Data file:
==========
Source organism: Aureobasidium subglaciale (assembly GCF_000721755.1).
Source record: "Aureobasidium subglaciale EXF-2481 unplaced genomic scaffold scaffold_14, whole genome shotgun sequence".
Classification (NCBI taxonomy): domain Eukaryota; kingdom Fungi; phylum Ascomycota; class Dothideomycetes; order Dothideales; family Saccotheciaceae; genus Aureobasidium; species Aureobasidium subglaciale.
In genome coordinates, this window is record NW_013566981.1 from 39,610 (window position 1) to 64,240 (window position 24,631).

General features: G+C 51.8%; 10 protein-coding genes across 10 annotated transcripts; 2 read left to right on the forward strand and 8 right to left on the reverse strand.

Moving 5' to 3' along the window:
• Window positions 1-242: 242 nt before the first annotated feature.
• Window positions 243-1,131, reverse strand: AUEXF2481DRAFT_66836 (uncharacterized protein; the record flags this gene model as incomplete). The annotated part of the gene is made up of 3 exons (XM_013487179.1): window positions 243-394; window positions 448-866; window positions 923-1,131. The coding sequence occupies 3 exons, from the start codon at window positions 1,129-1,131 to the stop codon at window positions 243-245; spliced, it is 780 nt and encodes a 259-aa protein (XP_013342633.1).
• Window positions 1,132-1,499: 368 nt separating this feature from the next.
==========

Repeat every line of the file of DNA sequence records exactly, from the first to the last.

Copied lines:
Source organism: Aureobasidium subglaciale (assembly GCF_000721755.1).
Source record: "Aureobasidium subglaciale EXF-2481 unplaced genomic scaffold scaffold_14, whole genome shotgun sequence".
Classification (NCBI taxonomy): domain Eukaryota; kingdom Fungi; phylum Ascomycota; class Dothideomycetes; order Dothideales; family Saccotheciaceae; genus Aureobasidium; species Aureobasidium subglaciale.
In genome coordinates, this window is record NW_013566981.1 from 39,610 (window position 1) to 64,240 (window position 24,631).

General features: G+C 51.8%; 10 protein-coding genes across 10 annotated transcripts; 2 read left to right on the forward strand and 8 right to left on the reverse strand.

Moving 5' to 3' along the window:
• Window positions 1-242: 242 nt before the first annotated feature.
• Window positions 243-1,131, reverse strand: AUEXF2481DRAFT_66836 (uncharacterized protein; the record flags this gene model as incomplete). The annotated part of the gene is made up of 3 exons (XM_013487179.1): window positions 243-394; window positions 448-866; window positions 923-1,131. The coding sequence occupies 3 exons, from the start codon at window positions 1,129-1,131 to the stop codon at window positions 243-245; spliced, it is 780 nt and encodes a 259-aa protein (XP_013342633.1).
• Window positions 1,132-1,499: 368 nt separating this feature from the next.